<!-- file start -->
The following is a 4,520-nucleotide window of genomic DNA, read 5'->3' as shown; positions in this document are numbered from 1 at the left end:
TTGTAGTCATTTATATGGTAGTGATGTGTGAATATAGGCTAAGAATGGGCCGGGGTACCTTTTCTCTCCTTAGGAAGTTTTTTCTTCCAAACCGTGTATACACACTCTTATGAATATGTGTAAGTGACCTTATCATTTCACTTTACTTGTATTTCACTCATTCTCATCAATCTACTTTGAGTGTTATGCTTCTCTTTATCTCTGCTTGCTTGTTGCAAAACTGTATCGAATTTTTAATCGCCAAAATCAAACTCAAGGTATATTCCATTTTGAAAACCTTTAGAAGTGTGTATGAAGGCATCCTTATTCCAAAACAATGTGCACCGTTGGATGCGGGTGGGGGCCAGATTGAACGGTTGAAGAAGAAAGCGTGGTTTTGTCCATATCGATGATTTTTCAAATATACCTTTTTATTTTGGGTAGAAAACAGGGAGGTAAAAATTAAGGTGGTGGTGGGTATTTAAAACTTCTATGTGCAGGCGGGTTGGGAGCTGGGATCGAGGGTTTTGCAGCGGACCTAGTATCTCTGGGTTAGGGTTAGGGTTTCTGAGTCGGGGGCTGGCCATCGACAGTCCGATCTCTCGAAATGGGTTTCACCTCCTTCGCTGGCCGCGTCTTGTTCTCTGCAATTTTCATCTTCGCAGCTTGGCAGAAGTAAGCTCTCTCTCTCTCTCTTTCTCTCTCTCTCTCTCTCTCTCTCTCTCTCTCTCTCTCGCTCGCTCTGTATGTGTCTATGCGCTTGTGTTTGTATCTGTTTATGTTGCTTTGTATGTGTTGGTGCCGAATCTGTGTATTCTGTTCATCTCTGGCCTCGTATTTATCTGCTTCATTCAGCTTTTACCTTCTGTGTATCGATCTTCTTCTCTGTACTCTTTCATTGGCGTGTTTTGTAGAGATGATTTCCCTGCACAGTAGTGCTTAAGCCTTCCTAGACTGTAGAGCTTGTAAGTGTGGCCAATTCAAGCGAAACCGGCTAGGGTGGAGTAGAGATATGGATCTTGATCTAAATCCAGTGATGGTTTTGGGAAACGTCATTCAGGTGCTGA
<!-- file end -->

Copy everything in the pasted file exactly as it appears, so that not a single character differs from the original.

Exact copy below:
The following is a 4,520-nucleotide window of genomic DNA, read 5'->3' as shown; positions in this document are numbered from 1 at the left end:
TTGTAGTCATTTATATGGTAGTGATGTGTGAATATAGGCTAAGAATGGGCCGGGGTACCTTTTCTCTCCTTAGGAAGTTTTTTCTTCCAAACCGTGTATACACACTCTTATGAATATGTGTAAGTGACCTTATCATTTCACTTTACTTGTATTTCACTCATTCTCATCAATCTACTTTGAGTGTTATGCTTCTCTTTATCTCTGCTTGCTTGTTGCAAAACTGTATCGAATTTTTAATCGCCAAAATCAAACTCAAGGTATATTCCATTTTGAAAACCTTTAGAAGTGTGTATGAAGGCATCCTTATTCCAAAACAATGTGCACCGTTGGATGCGGGTGGGGGCCAGATTGAACGGTTGAAGAAGAAAGCGTGGTTTTGTCCATATCGATGATTTTTCAAATATACCTTTTTATTTTGGGTAGAAAACAGGGAGGTAAAAATTAAGGTGGTGGTGGGTATTTAAAACTTCTATGTGCAGGCGGGTTGGGAGCTGGGATCGAGGGTTTTGCAGCGGACCTAGTATCTCTGGGTTAGGGTTAGGGTTTCTGAGTCGGGGGCTGGCCATCGACAGTCCGATCTCTCGAAATGGGTTTCACCTCCTTCGCTGGCCGCGTCTTGTTCTCTGCAATTTTCATCTTCGCAGCTTGGCAGAAGTAAGCTCTCTCTCTCTCTCTTTCTCTCTCTCTCTCTCTCTCTCTCTCTCTCTCTCTCTCGCTCGCTCTGTATGTGTCTATGCGCTTGTGTTTGTATCTGTTTATGTTGCTTTGTATGTGTTGGTGCCGAATCTGTGTATTCTGTTCATCTCTGGCCTCGTATTTATCTGCTTCATTCAGCTTTTACCTTCTGTGTATCGATCTTCTTCTCTGTACTCTTTCATTGGCGTGTTTTGTAGAGATGATTTCCCTGCACAGTAGTGCTTAAGCCTTCCTAGACTGTAGAGCTTGTAAGTGTGGCCAATTCAAGCGAAACCGGCTAGGGTGGAGTAGAGATATGGATCTTGATCTAAATCCAGTGATGGTTTTGGGAAACGTCATTCAGGTGCTGA